Business Technology

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European businesses could save 20 per cent of annual turnover via big data

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Significant business value lies locked away in paper documents, with 88 per cent of European business leaders agreeing that digitising and unlocking data from physical documents would improve business decision-making, according to Ricoh Europe research. Furthermore, 70 per cent of respondents believe that digitising hard copy documents would save between five and 20 per cent of their annual turnover, with half of these leaders able to achieve a five to ten per cent return and the other half between 11 to 20 per cent.

Over 50 per cent of organisations still have between five and ten years’ worth of information stored only in hard copy. This is not only having an impact on business decision-making but also productivity and the bottom line. The majority of leaders agree that it takes too long to find the information they need from hard copy files. Indeed, data that is fragmented across filing cabinets, warehouses, basements and files held by employees, often comes at a significant price. Rental space is at its highest in London, with annual occupancy costs the most expensive in the world.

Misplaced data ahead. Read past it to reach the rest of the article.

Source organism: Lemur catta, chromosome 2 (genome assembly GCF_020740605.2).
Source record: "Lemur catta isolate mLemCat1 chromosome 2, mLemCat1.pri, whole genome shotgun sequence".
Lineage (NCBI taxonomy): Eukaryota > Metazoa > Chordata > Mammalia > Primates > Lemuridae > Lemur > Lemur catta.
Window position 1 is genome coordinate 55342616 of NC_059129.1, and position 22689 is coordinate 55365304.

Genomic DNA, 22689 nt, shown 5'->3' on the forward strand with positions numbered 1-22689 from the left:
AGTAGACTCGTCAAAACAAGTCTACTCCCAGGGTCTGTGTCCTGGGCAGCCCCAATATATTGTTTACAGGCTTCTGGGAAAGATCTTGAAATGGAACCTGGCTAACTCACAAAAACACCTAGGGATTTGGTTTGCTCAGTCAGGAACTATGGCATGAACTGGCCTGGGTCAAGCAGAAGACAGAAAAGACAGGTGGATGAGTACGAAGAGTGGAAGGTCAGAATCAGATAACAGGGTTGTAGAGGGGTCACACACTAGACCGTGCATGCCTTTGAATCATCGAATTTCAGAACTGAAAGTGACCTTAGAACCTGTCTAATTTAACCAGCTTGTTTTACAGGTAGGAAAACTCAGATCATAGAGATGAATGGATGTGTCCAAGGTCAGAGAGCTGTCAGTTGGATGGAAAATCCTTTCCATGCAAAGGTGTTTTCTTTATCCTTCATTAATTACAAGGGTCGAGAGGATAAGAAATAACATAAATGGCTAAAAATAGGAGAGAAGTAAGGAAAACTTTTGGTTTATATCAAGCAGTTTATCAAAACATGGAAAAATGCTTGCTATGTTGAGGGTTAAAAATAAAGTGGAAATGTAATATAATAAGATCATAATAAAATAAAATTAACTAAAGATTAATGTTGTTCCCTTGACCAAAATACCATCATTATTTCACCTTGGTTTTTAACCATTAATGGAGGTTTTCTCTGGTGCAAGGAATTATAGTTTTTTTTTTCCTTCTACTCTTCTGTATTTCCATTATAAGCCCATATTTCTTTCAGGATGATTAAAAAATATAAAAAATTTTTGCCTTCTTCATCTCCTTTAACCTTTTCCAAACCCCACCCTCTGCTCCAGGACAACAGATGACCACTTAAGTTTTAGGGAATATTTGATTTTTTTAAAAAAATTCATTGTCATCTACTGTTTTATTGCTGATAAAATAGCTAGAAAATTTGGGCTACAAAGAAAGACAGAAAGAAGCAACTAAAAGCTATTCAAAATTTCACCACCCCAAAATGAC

While the initial focus of big data initiatives has been on digital data sources, there is growing recognition from business leaders that there is significant value lying dormant in physical information assets. Some 76 per cent said they could have learnt from the previous recession and reduced the impact of the current one if they had better access to historical data. 

As a result, over three quarters of respondents have spent more time digitising historical data during the economic downturn. HR, finance, and procurement functions continue to rely on paper-based processes in many cases, and often compliance dictates how certain hard copy data, such as medical records, must be retained. However, the digitisation of hard copy documents is now becoming a business priority for organisations. Six out of ten respondents (expect to have completely digitised these assets within the next three years.

David Mills, COO at Ricoh Europe, said: “The first step to managing bigger data is to eliminate the mystery surrounding it. There is one real outcome that matters. That’s collecting, analysing and acting on the high-quality information available, and using it to provide a better service to clients, winning their loyalty and continued custom. Valuable business insight existed long before the big data boom, so it is essential to continue to look beyond digital information. 

Significant trends and insights from historical data, for example archived in hard copy, can help to tell the full story and are essential for businesses in the future. The economic crisis has underlined the importance to the organisation of gaining a 360-degree view into the environment around them, both in the past and present. It’s therefore vital that businesses harvest all of their critical information to gain competitive edge, and enhance business decision making in the future.”

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